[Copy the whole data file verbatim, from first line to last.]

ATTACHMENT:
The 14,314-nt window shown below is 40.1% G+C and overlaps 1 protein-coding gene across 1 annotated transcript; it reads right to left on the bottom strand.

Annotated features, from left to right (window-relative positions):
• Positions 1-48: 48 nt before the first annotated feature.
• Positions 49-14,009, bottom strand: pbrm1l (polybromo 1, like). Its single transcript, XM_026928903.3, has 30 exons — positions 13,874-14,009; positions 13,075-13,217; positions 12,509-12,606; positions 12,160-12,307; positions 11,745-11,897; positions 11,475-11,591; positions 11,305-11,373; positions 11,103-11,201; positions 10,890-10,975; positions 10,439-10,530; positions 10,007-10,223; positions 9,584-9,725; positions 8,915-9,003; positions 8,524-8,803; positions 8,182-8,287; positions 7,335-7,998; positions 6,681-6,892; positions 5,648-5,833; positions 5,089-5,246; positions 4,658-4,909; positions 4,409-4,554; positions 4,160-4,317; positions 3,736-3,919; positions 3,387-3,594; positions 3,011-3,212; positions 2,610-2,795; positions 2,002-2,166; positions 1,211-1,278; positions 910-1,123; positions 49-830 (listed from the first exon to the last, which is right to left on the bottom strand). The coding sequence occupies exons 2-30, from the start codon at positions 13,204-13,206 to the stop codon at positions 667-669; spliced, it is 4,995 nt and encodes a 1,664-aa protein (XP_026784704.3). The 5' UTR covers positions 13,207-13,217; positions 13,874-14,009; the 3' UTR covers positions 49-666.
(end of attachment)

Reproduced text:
The 14,314-nt window shown below is 40.1% G+C and overlaps 1 protein-coding gene across 1 annotated transcript; it reads right to left on the bottom strand.

Annotated features, from left to right (window-relative positions):
• Positions 1-48: 48 nt before the first annotated feature.
• Positions 49-14,009, bottom strand: pbrm1l (polybromo 1, like). Its single transcript, XM_026928903.3, has 30 exons — positions 13,874-14,009; positions 13,075-13,217; positions 12,509-12,606; positions 12,160-12,307; positions 11,745-11,897; positions 11,475-11,591; positions 11,305-11,373; positions 11,103-11,201; positions 10,890-10,975; positions 10,439-10,530; positions 10,007-10,223; positions 9,584-9,725; positions 8,915-9,003; positions 8,524-8,803; positions 8,182-8,287; positions 7,335-7,998; positions 6,681-6,892; positions 5,648-5,833; positions 5,089-5,246; positions 4,658-4,909; positions 4,409-4,554; positions 4,160-4,317; positions 3,736-3,919; positions 3,387-3,594; positions 3,011-3,212; positions 2,610-2,795; positions 2,002-2,166; positions 1,211-1,278; positions 910-1,123; positions 49-830 (listed from the first exon to the last, which is right to left on the bottom strand). The coding sequence occupies exons 2-30, from the start codon at positions 13,204-13,206 to the stop codon at positions 667-669; spliced, it is 4,995 nt and encodes a 1,664-aa protein (XP_026784704.3). The 5' UTR covers positions 13,207-13,217; positions 13,874-14,009; the 3' UTR covers positions 49-666.